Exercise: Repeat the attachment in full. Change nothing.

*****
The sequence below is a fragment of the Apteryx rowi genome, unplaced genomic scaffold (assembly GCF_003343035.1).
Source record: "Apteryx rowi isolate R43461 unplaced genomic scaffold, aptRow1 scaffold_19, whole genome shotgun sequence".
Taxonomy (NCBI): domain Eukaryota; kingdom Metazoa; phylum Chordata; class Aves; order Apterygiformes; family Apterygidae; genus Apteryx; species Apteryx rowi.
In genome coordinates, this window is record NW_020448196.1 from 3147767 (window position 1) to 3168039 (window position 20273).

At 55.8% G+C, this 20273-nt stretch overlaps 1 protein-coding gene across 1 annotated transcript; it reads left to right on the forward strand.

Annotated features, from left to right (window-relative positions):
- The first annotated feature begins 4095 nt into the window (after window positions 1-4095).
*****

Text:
The sequence below is a fragment of the Apteryx rowi genome, unplaced genomic scaffold (assembly GCF_003343035.1).
Source record: "Apteryx rowi isolate R43461 unplaced genomic scaffold, aptRow1 scaffold_19, whole genome shotgun sequence".
Taxonomy (NCBI): domain Eukaryota; kingdom Metazoa; phylum Chordata; class Aves; order Apterygiformes; family Apterygidae; genus Apteryx; species Apteryx rowi.
In genome coordinates, this window is record NW_020448196.1 from 3147767 (window position 1) to 3168039 (window position 20273).

At 55.8% G+C, this 20273-nt stretch overlaps 1 protein-coding gene across 1 annotated transcript; it reads left to right on the forward strand.

Annotated features, from left to right (window-relative positions):
- The first annotated feature begins 4095 nt into the window (after window positions 1-4095).